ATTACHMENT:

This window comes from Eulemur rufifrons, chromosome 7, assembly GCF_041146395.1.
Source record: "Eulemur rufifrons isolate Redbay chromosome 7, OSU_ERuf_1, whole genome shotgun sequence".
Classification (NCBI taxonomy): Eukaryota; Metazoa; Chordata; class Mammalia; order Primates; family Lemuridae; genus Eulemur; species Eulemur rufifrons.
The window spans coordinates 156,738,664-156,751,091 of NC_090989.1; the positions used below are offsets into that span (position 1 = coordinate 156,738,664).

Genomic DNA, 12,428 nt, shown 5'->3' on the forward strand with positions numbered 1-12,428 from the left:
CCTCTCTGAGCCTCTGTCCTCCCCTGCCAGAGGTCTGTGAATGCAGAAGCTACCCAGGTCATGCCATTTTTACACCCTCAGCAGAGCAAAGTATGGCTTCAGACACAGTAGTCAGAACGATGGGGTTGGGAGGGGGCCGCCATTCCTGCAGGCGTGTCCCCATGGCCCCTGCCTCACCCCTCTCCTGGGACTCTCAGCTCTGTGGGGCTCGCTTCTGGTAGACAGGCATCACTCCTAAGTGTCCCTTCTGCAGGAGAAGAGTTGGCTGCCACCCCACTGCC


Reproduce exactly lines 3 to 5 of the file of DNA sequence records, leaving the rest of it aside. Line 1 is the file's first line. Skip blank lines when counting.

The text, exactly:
Classification (NCBI taxonomy): Eukaryota; Metazoa; Chordata; class Mammalia; order Primates; family Lemuridae; genus Eulemur; species Eulemur rufifrons.
The window spans coordinates 156,738,664-156,751,091 of NC_090989.1; the positions used below are offsets into that span (position 1 = coordinate 156,738,664).

Genomic DNA, 12,428 nt, shown 5'->3' on the forward strand with positions numbered 1-12,428 from the left: